tuition proposals, all of which include hikes for in
state and out-of-state students. The University’s
Board of Trustees will vote Jan. 26 on a request to
send to the BOG, who is slated to vote March 18 on
all campus-initiated tuition increases.
The board is expected to turn down any request for
in-state tuition increases, although the door has been
left open for a rise in nonresident tuition.
Rep. Robert Grady, R-Onslow, said the General
Assembly might take its cue from the board’s March
decision. “I think it’d be great (to have no increase).
The tuition increases have been driven by the univer
sities themselves, not the legislatures.”
Contact the State ef National
Editor at email@example.com.
Local adult store fights to expand its
market beyond North Carolina PAGE 2
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A campaign worker solicits signatures for a student body president candidate in Teague Residence Hall on Tuesday
evening. Freshman Jiayin Xue (right) is one of the 800 signatures each SBP candidate needs to obtain by Thursday.
Staffers give order to chaos
Passionate volunteers are key to managing hectic campaigns
BY STEPHANIE NEWTON
As candidates fire up Microsoft Excel
and tally numbers of signatures, it’s clear
that this year’s election season is turning
out to be a true lesson in economics.
While “output” comes in the form of
coveted petition signatures, many can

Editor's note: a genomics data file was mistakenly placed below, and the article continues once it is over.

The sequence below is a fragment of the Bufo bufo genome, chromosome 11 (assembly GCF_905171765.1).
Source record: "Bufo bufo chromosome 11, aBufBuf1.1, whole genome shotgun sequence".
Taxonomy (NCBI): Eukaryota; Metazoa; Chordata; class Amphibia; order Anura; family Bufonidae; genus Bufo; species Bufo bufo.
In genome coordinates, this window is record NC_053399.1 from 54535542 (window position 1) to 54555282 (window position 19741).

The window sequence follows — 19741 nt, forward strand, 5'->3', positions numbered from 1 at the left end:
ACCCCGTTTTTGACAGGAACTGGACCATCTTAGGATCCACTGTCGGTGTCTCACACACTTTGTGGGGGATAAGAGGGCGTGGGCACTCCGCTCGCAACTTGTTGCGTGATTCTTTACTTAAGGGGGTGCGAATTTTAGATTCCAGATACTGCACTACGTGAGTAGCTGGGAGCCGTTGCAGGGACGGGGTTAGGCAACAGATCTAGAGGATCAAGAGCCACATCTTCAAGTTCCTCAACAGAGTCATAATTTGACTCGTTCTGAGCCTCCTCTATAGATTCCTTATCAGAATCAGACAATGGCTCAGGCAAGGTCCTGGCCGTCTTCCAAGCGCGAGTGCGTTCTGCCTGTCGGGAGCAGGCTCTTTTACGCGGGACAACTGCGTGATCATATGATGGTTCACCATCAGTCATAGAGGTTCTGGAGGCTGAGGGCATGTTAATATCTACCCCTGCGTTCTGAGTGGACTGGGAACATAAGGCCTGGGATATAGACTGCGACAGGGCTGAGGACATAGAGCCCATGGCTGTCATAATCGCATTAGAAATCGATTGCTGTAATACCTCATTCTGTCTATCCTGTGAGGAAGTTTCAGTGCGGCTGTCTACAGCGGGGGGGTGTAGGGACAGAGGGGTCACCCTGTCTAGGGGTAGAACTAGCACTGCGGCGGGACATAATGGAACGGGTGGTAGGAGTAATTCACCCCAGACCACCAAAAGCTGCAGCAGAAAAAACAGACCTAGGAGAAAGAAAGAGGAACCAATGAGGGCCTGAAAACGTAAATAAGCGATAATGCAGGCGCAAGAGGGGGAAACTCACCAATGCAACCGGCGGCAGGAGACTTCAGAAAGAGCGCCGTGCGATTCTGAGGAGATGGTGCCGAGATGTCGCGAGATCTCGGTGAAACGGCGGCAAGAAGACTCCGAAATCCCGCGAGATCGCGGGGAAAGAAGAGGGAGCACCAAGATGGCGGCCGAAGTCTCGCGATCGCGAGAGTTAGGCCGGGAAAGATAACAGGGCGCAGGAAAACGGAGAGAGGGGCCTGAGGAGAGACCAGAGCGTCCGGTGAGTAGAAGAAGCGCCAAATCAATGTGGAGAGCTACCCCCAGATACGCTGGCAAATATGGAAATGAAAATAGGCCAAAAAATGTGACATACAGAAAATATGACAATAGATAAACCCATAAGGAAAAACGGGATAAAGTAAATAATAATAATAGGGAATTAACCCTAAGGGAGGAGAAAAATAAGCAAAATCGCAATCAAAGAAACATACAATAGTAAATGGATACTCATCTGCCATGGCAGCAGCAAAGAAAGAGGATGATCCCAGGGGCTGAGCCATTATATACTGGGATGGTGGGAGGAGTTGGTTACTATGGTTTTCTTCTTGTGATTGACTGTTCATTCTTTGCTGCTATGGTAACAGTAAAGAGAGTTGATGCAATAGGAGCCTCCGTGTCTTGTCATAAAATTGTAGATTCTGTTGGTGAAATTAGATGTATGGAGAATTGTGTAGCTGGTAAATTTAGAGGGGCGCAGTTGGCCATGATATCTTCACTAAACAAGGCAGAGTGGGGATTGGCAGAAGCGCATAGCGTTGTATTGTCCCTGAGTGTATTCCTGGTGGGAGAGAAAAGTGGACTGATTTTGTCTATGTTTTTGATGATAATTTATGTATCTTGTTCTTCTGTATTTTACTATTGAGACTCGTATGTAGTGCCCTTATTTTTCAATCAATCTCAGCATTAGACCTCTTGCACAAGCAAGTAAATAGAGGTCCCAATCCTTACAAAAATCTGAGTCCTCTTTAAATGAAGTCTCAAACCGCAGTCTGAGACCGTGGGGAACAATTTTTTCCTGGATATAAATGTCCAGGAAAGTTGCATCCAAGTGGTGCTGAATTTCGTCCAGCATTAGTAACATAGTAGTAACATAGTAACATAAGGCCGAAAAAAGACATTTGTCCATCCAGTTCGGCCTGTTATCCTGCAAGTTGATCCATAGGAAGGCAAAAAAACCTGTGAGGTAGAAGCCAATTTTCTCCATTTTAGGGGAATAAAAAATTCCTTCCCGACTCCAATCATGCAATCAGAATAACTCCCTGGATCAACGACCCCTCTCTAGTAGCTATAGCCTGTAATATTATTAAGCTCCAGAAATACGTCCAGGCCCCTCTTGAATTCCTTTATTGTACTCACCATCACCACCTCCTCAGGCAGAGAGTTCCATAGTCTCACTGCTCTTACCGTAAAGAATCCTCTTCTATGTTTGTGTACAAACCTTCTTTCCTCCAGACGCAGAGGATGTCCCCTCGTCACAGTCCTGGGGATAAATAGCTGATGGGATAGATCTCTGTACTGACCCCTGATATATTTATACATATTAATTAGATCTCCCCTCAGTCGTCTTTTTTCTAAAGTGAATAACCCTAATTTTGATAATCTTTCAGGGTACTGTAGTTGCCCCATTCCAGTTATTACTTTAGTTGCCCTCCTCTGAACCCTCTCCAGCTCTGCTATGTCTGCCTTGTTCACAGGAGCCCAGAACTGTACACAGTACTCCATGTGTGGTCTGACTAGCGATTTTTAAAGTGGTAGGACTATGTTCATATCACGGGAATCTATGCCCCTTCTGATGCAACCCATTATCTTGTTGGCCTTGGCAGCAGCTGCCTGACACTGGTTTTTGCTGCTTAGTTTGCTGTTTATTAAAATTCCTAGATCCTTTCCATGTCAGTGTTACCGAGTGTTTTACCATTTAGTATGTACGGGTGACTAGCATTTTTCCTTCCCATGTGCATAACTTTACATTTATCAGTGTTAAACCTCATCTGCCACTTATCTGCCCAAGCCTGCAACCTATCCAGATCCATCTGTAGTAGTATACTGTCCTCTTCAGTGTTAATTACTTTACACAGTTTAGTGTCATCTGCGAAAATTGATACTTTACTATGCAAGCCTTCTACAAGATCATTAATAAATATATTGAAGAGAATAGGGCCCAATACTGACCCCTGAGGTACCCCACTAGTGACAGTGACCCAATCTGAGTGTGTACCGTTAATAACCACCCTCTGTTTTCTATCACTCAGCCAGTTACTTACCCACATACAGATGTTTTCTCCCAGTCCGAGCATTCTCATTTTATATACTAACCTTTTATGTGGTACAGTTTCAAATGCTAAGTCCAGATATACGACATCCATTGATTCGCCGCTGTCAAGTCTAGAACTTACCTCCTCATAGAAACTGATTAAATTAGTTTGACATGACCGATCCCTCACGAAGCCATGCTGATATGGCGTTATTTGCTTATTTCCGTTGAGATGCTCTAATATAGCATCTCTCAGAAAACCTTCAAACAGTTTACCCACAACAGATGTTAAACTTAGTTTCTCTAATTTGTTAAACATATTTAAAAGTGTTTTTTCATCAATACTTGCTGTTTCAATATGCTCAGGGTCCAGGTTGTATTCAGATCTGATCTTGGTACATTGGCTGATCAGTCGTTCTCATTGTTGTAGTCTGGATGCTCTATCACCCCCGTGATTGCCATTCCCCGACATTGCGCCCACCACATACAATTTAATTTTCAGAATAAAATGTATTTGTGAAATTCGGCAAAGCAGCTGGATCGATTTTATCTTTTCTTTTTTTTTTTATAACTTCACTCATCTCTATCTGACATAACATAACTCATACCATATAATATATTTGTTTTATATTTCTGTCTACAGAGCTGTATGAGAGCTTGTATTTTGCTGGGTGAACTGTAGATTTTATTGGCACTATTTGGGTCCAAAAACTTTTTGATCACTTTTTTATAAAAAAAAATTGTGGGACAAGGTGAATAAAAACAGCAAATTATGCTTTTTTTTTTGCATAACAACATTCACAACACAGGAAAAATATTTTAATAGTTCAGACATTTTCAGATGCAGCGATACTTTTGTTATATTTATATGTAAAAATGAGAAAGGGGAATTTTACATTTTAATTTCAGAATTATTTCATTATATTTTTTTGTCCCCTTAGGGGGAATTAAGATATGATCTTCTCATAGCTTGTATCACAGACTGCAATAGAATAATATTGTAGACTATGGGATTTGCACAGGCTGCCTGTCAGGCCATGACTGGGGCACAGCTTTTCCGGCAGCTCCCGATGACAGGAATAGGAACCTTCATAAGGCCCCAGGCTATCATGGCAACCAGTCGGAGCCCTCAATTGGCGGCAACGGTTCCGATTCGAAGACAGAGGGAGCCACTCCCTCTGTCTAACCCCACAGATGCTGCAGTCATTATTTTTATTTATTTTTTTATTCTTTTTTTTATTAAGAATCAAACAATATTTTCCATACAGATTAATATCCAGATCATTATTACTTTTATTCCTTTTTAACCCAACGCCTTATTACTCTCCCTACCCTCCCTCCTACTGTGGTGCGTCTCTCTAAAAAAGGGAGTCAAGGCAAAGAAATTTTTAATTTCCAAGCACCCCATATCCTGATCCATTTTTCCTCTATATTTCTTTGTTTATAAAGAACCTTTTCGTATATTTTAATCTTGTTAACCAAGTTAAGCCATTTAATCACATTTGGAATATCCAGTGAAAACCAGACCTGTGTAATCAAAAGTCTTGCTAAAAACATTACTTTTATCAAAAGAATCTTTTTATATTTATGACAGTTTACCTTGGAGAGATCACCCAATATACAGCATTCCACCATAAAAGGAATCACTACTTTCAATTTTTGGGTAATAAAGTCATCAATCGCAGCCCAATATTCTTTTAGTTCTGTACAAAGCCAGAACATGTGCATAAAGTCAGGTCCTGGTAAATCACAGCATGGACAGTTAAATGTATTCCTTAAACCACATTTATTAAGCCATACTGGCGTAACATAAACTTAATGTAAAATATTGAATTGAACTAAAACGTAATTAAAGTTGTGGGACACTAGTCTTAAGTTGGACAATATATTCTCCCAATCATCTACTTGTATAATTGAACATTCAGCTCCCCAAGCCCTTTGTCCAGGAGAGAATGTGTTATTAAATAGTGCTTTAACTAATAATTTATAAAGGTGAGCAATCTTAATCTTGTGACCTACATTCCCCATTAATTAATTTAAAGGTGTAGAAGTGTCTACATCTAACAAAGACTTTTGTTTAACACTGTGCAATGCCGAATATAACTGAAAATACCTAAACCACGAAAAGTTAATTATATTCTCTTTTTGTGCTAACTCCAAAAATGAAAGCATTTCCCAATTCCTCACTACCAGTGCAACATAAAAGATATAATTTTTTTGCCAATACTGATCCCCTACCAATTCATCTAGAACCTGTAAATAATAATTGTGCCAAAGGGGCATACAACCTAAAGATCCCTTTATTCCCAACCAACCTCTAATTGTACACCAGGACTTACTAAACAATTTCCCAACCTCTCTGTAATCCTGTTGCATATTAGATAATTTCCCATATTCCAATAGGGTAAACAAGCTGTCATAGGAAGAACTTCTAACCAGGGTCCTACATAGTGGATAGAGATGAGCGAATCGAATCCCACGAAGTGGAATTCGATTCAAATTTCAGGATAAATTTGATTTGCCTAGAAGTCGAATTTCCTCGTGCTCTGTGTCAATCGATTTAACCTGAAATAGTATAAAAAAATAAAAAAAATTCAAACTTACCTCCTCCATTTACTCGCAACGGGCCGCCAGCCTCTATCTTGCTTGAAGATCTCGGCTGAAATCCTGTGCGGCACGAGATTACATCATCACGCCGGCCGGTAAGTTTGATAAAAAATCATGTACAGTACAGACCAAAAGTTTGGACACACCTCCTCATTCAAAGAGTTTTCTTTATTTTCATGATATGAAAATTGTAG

didates are trying to stress the essential
nature of student “input,” personal moti
vation and an awareness of campaign
laws to their staffers this election season.
With a formal warning already issued
to all candidates regarding campaign vio
lations, campaign managers are stepping
up their efforts to monitor support.
Many campaign managers have indi
cated the importance and pleasure of
recruiting volunteers who are passion
Seniors snag $12,000 for 2nd speaker
BY KRISTLE SPELLMAN
UNC students could get a dose of Comedy
Central during Commencement weekend.
Mo Rocca, a TV personality formerly of
“The Daily Show,” might grace the steps
of South Building to render UNC’s first
“Senior Class Address,” if the plans of senior
class officers come through.
Working with other branches of student
government since last semester, officers are
in the middle of arranging Rocca’s appear
ance the evening before Commencement to
kick off the celebratory weekend.
Tbesday night, Student Congress appro
priated $12,000 to the executive branch of
student government to serve as a portion of
the cost of bringing in Rocca.
Members of student government have
yet to make an offer to Rocca’s agent.
“(The event) is all contingent upon his
accepting our offer,” said Senior Class Vice
Students used more absentee ballots
during November's election PAGE 5
BY CAROLINE KORNEGAY
On the eve of the announcement of this year’s
summer reading selection, two students broke
their 21/2-year silence over a lawsuit that brought
them —and the University national attention.
Daniel Grinder, a member of The Daily Tar